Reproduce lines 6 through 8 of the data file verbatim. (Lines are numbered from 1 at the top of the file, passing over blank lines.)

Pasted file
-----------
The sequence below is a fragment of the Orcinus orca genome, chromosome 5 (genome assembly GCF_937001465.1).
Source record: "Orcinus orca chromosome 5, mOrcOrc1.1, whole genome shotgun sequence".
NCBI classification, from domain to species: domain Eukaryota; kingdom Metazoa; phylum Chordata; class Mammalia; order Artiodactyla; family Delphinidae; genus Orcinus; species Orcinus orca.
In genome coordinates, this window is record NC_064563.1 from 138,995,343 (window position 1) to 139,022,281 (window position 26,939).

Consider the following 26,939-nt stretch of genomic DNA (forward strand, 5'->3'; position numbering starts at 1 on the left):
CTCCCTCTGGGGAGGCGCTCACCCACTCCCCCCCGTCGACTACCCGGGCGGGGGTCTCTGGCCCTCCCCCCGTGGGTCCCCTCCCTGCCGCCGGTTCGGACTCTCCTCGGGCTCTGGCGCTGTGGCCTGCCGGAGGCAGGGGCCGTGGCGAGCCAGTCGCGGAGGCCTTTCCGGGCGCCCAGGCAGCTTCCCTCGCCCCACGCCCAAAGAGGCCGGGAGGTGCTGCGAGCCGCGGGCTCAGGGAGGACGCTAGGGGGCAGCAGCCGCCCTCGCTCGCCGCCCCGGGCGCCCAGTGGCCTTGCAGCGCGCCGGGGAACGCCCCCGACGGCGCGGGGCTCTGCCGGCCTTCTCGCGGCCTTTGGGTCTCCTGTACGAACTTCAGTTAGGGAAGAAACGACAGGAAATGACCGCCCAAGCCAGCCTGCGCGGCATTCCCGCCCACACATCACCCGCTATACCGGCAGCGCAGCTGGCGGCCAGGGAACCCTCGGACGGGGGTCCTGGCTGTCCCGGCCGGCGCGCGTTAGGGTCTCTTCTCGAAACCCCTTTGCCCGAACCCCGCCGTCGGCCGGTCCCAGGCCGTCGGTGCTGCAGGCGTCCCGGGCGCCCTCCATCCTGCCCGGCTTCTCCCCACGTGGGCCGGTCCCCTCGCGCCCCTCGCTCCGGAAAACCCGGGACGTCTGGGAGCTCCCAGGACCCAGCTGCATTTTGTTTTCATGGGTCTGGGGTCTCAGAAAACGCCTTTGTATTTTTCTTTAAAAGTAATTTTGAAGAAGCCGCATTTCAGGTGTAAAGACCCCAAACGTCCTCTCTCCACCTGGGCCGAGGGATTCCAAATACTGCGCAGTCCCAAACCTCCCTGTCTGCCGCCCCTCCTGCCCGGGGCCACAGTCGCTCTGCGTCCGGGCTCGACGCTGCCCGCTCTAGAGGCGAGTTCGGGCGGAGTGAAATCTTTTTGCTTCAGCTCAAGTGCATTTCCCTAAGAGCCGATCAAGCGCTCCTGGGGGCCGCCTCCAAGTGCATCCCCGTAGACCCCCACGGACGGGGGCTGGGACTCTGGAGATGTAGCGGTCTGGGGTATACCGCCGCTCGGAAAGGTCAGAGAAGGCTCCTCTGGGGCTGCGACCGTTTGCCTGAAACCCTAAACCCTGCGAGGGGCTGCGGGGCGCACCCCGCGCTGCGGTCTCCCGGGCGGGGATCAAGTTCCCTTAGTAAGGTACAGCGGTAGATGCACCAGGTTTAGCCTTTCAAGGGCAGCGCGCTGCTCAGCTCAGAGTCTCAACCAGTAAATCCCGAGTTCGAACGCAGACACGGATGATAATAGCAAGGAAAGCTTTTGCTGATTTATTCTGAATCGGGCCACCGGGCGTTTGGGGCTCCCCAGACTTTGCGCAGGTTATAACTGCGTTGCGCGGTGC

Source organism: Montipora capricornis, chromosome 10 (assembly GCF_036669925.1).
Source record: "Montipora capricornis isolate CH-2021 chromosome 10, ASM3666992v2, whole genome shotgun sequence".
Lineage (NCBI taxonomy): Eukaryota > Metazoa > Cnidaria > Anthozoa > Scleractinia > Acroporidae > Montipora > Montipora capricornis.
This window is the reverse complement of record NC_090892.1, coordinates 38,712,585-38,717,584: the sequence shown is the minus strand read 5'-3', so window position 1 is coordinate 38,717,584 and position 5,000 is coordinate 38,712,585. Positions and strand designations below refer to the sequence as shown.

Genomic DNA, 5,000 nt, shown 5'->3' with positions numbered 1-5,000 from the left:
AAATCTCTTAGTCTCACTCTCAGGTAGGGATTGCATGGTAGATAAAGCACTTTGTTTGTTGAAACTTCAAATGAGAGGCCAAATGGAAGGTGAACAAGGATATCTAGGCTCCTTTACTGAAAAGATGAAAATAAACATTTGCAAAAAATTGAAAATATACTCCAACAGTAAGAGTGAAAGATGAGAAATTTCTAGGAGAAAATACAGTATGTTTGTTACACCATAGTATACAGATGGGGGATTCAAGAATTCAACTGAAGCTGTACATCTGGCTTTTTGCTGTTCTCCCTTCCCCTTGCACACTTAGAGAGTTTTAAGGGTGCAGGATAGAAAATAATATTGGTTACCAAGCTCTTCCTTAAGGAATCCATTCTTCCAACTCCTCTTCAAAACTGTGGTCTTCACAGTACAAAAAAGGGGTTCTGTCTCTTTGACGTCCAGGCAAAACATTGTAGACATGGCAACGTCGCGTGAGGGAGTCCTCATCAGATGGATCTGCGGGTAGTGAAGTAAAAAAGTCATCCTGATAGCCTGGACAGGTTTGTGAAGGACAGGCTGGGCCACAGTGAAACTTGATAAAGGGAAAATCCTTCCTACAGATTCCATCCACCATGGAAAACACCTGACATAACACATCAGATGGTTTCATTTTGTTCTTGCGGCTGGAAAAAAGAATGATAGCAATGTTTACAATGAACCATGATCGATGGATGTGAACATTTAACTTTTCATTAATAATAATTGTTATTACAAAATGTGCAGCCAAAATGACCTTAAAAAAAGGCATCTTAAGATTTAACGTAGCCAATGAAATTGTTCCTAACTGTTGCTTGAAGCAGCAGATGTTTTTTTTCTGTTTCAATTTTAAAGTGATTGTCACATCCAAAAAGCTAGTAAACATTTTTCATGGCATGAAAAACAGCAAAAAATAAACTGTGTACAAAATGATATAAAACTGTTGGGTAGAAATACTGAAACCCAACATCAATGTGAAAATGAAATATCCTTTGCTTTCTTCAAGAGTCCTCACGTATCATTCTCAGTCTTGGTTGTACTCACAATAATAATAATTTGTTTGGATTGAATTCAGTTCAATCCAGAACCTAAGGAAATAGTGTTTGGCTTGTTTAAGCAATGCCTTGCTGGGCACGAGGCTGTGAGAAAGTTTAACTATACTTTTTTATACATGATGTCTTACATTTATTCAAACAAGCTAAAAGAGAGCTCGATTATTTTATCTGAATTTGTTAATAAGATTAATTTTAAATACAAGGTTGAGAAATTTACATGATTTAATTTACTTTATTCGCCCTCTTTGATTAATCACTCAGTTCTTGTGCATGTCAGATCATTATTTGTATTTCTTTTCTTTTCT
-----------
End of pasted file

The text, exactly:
CTCCCTCTGGGGAGGCGCTCACCCACTCCCCCCCGTCGACTACCCGGGCGGGGGTCTCTGGCCCTCCCCCCGTGGGTCCCCTCCCTGCCGCCGGTTCGGACTCTCCTCGGGCTCTGGCGCTGTGGCCTGCCGGAGGCAGGGGCCGTGGCGAGCCAGTCGCGGAGGCCTTTCCGGGCGCCCAGGCAGCTTCCCTCGCCCCACGCCCAAAGAGGCCGGGAGGTGCTGCGAGCCGCGGGCTCAGGGAGGACGCTAGGGGGCAGCAGCCGCCCTCGCTCGCCGCCCCGGGCGCCCAGTGGCCTTGCAGCGCGCCGGGGAACGCCCCCGACGGCGCGGGGCTCTGCCGGCCTTCTCGCGGCCTTTGGGTCTCCTGTACGAACTTCAGTTAGGGAAGAAACGACAGGAAATGACCGCCCAAGCCAGCCTGCGCGGCATTCCCGCCCACACATCACCCGCTATACCGGCAGCGCAGCTGGCGGCCAGGGAACCCTCGGACGGGGGTCCTGGCTGTCCCGGCCGGCGCGCGTTAGGGTCTCTTCTCGAAACCCCTTTGCCCGAACCCCGCCGTCGGCCGGTCCCAGGCCGTCGGTGCTGCAGGCGTCCCGGGCGCCCTCCATCCTGCCCGGCTTCTCCCCACGTGGGCCGGTCCCCTCGCGCCCCTCGCTCCGGAAAACCCGGGACGTCTGGGAGCTCCCAGGACCCAGCTGCATTTTGTTTTCATGGGTCTGGGGTCTCAGAAAACGCCTTTGTATTTTTCTTTAAAAGTAATTTTGAAGAAGCCGCATTTCAGGTGTAAAGACCCCAAACGTCCTCTCTCCACCTGGGCCGAGGGATTCCAAATACTGCGCAGTCCCAAACCTCCCTGTCTGCCGCCCCTCCTGCCCGGGGCCACAGTCGCTCTGCGTCCGGGCTCGACGCTGCCCGCTCTAGAGGCGAGTTCGGGCGGAGTGAAATCTTTTTGCTTCAGCTCAAGTGCATTTCCCTAAGAGCCGATCAAGCGCTCCTGGGGGCCGCCTCCAAGTGCATCCCCGTAGACCCCCACGGACGGGGGCTGGGACTCTGGAGATGTAGCGGTCTGGGGTATACCGCCGCTCGGAAAGGTCAGAGAAGGCTCCTCTGGGGCTGCGACCGTTTGCCTGAAACCCTAAACCCTGCGAGGGGCTGCGGGGCGCACCCCGCGCTGCGGTCTCCCGGGCGGGGATCAAGTTCCCTTAGTAAGGTACAGCGGTAGATGCACCAGGTTTAGCCTTTCAAGGGCAGCGCGCTGCTCAGCTCAGAGTCTCAACCAGTAAATCCCGAGTTCGAACGCAGACACGGATGATAATAGCAAGGAAAGCTTTTGCTGATTTATTCTGAATCGGGCCACCGGGCGTTTGGGGCTCCCCAGACTTTGCGCAGGTTATAACTGCGTTGCGCGGTGC

Source organism: Montipora capricornis, chromosome 10 (assembly GCF_036669925.1).
Source record: "Montipora capricornis isolate CH-2021 chromosome 10, ASM3666992v2, whole genome shotgun sequence".